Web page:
SECRETARY OF DEFENSE
3000 DEFENSE PENTAGON
WASHINGTON, DC 20301 41060
December 20, 2018
Dear Mr. President:
I have been privileged to serve as our country’s 26th Secretary of Defense which has allowed me to serve alongside our men and women of the Department in defense of our citizens and our ideals.
I am proud of the progress that has been made over the past two years on some of the key goals articulated in our National Defense Strategy: putting the Department on a more sound budgetary footing, improving readiness and lethality in our forces, and reforming the Department’s business practices for greater performance. Our troops continue to provide the capabilities needed to prevail in conflict and sustain strong U.S. global influence.
One core belief I have always held is that our strength as a nation is inextricably linked to the strength of our unique and comprehensive system of alliances and partnerships. While the US remains the indispensable nation in the free world, we cannot protect our interests or serve that role effectively without maintaining strong alliances and showing respect to those allies. Like you, I have said from the beginning that the armed forces of the United States should not be the policeman of the world. Instead, we must use all tools of American power to provide for the common defense, including providing effective leadership to our alliances. NATO’s 29 democracies demonstrated that strength in their commitment to fighting alongside us following the 9-11 attack on America. The Defeat-ISIS coalition of 74 nations is further proof.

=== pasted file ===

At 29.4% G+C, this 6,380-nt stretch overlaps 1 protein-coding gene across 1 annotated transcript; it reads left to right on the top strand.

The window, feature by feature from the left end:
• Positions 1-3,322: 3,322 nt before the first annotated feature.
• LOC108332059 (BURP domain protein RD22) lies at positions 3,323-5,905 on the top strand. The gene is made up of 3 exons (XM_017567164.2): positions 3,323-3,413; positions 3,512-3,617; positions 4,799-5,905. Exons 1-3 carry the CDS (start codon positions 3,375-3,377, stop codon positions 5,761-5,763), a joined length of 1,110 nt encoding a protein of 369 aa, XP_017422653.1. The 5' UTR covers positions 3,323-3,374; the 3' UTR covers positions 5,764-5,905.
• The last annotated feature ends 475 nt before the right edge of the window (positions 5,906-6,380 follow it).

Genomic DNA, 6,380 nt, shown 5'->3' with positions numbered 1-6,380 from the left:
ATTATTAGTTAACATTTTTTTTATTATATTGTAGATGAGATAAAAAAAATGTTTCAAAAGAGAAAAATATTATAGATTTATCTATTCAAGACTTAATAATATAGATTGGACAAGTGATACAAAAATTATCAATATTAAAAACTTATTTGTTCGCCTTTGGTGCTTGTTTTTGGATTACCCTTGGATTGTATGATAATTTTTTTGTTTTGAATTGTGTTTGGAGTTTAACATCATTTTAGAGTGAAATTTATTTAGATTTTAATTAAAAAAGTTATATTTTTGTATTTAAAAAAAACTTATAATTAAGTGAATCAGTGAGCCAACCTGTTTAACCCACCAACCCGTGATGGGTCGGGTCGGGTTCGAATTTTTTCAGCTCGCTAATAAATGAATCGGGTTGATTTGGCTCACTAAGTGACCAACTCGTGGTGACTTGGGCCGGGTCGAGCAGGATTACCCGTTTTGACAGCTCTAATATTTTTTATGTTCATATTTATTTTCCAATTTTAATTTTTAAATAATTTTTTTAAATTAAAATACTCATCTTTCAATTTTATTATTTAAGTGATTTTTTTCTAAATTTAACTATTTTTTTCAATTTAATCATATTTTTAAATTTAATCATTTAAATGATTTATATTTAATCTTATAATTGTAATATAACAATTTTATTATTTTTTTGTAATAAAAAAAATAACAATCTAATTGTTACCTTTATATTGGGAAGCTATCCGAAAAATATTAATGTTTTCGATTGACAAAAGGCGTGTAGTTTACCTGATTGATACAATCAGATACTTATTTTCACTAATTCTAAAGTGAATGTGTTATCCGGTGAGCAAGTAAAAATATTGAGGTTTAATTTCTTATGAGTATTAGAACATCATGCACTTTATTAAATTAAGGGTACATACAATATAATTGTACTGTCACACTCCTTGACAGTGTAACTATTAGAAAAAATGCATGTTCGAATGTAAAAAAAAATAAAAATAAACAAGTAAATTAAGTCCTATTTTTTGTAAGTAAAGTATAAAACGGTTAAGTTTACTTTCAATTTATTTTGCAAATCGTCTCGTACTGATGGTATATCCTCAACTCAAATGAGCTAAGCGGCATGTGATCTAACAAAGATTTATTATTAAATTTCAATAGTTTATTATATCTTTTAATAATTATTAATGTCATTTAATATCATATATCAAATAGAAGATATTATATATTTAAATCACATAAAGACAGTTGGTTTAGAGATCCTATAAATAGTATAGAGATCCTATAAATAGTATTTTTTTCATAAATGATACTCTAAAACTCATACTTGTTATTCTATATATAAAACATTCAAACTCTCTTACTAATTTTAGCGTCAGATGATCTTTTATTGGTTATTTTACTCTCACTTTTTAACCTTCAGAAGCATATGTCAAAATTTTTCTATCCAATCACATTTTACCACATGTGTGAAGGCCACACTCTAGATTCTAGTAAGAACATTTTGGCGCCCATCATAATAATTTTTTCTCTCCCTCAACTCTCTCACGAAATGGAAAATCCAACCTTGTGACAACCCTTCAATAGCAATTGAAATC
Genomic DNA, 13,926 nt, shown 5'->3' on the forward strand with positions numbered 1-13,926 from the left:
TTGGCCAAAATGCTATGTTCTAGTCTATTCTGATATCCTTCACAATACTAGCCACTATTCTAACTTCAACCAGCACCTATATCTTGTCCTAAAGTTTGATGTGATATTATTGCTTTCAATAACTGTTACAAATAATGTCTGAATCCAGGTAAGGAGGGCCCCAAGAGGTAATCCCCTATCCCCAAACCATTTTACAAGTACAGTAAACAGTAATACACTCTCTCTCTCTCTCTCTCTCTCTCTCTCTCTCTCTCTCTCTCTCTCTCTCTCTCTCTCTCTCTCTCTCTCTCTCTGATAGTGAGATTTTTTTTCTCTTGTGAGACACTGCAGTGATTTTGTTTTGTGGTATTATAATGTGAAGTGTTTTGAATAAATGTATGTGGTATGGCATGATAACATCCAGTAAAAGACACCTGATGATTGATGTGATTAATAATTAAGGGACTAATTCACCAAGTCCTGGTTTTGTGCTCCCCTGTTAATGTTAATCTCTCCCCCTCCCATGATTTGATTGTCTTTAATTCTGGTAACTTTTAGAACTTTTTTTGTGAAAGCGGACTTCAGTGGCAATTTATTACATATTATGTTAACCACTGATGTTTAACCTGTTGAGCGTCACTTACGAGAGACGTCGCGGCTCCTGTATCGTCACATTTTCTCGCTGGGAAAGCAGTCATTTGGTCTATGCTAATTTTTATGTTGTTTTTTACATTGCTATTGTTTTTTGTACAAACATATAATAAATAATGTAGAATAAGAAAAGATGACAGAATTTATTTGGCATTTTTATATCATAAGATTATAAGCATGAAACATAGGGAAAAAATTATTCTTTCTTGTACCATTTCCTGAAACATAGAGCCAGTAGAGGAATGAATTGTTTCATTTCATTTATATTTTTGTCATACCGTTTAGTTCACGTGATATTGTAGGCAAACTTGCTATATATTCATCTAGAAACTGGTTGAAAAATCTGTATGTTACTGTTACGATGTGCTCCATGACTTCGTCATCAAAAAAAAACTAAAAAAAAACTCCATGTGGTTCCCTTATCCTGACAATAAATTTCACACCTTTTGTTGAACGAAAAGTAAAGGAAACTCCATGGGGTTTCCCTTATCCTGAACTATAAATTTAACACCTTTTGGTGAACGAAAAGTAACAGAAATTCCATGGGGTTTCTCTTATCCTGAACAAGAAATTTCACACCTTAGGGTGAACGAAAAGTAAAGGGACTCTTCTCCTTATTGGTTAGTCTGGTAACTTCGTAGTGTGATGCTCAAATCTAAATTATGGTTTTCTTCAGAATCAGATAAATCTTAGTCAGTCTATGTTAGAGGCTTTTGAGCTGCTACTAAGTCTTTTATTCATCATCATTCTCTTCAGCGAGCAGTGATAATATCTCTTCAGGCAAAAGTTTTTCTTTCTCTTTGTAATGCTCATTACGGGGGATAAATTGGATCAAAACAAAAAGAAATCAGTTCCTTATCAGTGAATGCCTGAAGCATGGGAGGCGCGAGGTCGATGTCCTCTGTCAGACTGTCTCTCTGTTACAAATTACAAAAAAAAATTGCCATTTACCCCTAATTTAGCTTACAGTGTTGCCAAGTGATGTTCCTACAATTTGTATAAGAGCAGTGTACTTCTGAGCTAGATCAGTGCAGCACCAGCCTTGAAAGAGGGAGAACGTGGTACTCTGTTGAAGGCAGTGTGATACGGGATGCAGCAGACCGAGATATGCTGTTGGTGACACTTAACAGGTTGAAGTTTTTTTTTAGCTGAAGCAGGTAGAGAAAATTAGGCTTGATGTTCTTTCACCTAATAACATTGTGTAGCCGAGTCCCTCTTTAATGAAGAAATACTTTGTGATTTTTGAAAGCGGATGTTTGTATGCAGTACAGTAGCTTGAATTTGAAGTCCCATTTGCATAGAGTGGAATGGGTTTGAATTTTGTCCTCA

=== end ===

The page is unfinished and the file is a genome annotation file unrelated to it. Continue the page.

Similarly, I believe we must be resolute and unambiguous in our approach to those countries whose strategic interests are increasingly in tension with ours. It is clear that China and Russia, for example, want to shape a world consistent with their authoritarian model – gaining veto authority over other nations’ economic, diplomatic, and security decisions – to promote their own interests at the expense of their neighbors, America and our allies. That is why we must use all the tools of American power to provide for the common defense.